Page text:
Don’t Overlook the Support from Those Already in Your Life

by on March 3, 2011

Don’t Overlook the Support from Those Already in Your Life

One of the lessons that I had heard before, but which was reinforced with me over the last couple of weeks, is that sometimes you can easily overlook the resources available to you when they are immediately in front of you.  That bit of wisdom came to light as I was marketing my most recent teleseminar.  Often when involved in a venture or trying something new in our life, we often forget to share what we’re looking to accomplish with those who are closest to us.  This isn’t necessarily done on purpose.  Sometimes we believe they may not be interested in our activities outside of the family or friendship relationship.  Other times we feel they may not understand what we’re doing particularly if they’re not part of the same career background as us.  Often it can be as simple as we’re focused in getting our message out to strangers that we forget to share it with those who already know us.

Very often, especially as we’re transitioning to a new stage in our life, the sheer act of changing can be difficult with which to deal.  Going it alone, keeping inside what we are feeling, and believing we have to have all the answers can add undo stress on the individual.  That is why sharing your plans and activities with others can often be a good idea.  Yes, they may challenge the steps you are taking.  They may point out items you have overlooked and make suggestions to try things a different way.  However, remember, you own the change you are making or the activity you are introducing into your life.  Ultimately, you have the final say on how it gets done.   The chance does exist, however, that you may not remember every detail and a suggestion from a previously untapped resource can help you on your way.

In the example of my teleseminar, I informed family and friends of its date, time and subject matter in addition to those who are regular readers of my site and to whom I am connected on social media.  Minimally I figured it would be a way to show those close to me some of what I do in my profession, which is not always easy to explain in conversation.  As the actual event took place, and a number of them participated, I was surprised and pleased to learn that those close to me had been familiar with some of the concepts from other presentations they had had at their place of work.  I also learned while others were not familiar with the concepts I was presenting they were very interested in the topic and had heard approaches which were comparable from other readings they had done.  The point is, while I knew all of these people for several years and had interacted with them frequently in a family setting, I had not realized some of their interests and experiences which were in line with my topic.  It also helped them to realize what I could contribute as a resource that they could share with friends of theirs who might be potential clients for my services.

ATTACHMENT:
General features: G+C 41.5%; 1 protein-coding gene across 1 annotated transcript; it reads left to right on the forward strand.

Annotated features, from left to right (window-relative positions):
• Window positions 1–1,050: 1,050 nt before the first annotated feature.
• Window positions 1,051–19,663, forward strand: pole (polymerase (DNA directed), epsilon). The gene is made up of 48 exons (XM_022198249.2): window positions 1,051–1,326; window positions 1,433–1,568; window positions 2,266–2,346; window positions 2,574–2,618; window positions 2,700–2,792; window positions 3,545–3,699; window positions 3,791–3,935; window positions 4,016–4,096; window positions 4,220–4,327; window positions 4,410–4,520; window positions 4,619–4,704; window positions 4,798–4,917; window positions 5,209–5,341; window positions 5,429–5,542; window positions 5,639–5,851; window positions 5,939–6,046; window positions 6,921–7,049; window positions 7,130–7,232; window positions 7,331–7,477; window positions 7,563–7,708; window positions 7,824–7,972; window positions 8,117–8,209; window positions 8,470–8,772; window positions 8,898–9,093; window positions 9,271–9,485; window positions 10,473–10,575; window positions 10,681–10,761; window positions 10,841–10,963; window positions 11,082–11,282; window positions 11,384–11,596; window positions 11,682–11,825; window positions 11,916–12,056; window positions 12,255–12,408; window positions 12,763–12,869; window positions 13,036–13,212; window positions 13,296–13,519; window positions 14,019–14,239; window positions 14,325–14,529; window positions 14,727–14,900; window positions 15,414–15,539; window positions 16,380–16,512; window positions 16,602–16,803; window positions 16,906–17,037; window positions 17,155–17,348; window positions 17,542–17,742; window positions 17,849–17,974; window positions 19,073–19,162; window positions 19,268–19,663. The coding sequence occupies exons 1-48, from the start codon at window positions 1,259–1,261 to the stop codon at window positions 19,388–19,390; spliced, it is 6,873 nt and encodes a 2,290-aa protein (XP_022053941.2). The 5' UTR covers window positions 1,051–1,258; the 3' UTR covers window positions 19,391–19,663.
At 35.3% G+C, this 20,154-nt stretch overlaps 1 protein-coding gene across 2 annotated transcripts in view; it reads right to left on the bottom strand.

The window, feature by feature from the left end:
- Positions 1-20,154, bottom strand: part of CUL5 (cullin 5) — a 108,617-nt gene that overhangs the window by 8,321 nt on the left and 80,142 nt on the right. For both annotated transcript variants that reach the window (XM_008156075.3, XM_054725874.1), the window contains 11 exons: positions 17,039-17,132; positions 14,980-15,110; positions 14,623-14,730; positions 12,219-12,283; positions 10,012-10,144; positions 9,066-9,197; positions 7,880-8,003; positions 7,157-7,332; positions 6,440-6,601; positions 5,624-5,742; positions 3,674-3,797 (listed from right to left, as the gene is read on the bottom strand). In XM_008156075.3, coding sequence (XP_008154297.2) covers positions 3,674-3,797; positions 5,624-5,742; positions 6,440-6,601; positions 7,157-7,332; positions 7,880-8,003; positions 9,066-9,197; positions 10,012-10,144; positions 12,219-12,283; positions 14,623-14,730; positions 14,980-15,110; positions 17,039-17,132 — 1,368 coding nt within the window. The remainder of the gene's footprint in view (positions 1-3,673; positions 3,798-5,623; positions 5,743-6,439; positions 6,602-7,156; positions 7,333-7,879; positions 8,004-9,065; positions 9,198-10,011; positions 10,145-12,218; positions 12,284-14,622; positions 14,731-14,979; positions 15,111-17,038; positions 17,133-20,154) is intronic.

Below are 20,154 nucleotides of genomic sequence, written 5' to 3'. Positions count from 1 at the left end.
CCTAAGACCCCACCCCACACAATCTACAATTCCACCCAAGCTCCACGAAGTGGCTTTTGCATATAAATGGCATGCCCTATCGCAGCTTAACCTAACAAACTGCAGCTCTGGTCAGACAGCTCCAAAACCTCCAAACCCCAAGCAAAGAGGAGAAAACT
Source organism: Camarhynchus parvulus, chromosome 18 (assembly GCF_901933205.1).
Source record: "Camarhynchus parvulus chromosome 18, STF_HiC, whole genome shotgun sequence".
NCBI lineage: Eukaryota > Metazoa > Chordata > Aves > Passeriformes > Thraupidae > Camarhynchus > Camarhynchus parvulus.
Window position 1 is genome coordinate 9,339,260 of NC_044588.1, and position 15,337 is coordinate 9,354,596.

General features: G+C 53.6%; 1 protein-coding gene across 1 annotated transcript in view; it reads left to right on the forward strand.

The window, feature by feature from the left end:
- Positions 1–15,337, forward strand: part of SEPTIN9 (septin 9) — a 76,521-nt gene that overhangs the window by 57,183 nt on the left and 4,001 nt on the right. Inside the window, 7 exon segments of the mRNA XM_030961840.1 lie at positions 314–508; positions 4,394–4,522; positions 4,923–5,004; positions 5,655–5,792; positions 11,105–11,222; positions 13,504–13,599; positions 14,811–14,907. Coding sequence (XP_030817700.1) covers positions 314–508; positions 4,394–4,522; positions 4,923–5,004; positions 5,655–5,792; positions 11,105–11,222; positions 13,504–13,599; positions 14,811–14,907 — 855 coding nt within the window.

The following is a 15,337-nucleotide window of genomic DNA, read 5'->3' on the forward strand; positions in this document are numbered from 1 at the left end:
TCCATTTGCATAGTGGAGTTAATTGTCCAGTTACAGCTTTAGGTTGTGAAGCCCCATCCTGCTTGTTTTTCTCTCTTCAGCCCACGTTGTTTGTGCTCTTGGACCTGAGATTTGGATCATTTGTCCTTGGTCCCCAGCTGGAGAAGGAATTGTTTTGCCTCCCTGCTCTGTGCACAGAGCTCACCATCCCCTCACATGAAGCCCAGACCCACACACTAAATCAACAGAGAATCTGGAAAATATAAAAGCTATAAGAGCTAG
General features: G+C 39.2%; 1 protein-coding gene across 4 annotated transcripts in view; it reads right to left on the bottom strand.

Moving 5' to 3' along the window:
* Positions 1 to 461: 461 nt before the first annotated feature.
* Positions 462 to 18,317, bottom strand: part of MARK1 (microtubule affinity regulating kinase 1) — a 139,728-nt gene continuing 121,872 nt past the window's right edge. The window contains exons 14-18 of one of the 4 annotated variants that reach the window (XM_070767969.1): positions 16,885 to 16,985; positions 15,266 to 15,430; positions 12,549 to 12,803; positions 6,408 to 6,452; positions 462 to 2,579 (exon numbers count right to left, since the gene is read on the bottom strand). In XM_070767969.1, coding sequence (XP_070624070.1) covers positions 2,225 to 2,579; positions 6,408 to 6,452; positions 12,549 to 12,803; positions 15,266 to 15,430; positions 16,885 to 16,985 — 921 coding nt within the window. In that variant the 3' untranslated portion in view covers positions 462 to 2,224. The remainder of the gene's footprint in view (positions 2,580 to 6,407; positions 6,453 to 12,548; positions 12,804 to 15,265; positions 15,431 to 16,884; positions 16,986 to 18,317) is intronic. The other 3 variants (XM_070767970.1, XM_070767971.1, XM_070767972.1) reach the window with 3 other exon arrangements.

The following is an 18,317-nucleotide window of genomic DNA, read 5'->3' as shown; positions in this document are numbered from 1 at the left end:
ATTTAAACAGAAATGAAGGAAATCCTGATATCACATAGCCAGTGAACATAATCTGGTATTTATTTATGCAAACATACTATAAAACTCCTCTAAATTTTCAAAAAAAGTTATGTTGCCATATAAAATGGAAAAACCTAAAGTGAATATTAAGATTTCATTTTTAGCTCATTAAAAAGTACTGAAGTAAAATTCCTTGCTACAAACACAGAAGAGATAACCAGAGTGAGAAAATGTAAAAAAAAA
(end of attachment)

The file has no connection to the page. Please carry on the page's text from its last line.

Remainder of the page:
What are some points I learned from my experience:

•    Don’t be concerned about sharing your talents, dreams and ambitions with those closest to you.  Even if you feel they may not understand why you are doing what you are doing, you shut off the opportunity of their input and wisdom if you keep everything to yourself.

•    When you are speaking to those closest to you, you are not only speaking to them, but potentially others that they know.  Even if they may not be able to use your services or abilities at the moment, they may know someone who can.  There is no way for them to make that recommendation if they don’t know what you do.

•    Going forward with support is better than going it alone.  Sometimes we can get wrapped up completely in our thoughts on how to make things work perfectly in our world, that we don’t leave ourselves open to other opinions and suggestions.  Admittedly, we may not want to incorporate those suggestions and could even be sensitive about receiving them if they are given in an unflattering matter.  However, to not allow the opportunity to have them offered at all, may keep you from hearing an idea that may spring you forward with other ideas or become a key point in your implementation strategy.

It’s not always easy going through your life’s journey, especially when it involves transition from what you have done in the past.  However, it becomes even harder when you either choose to go it alone or are concerned about sharing your intentions until you are comfortable that you have your entire act together.  Look to reach out for assistance when needed.  And, remember, that some of the best feedback and assistance may be from those in your life already.

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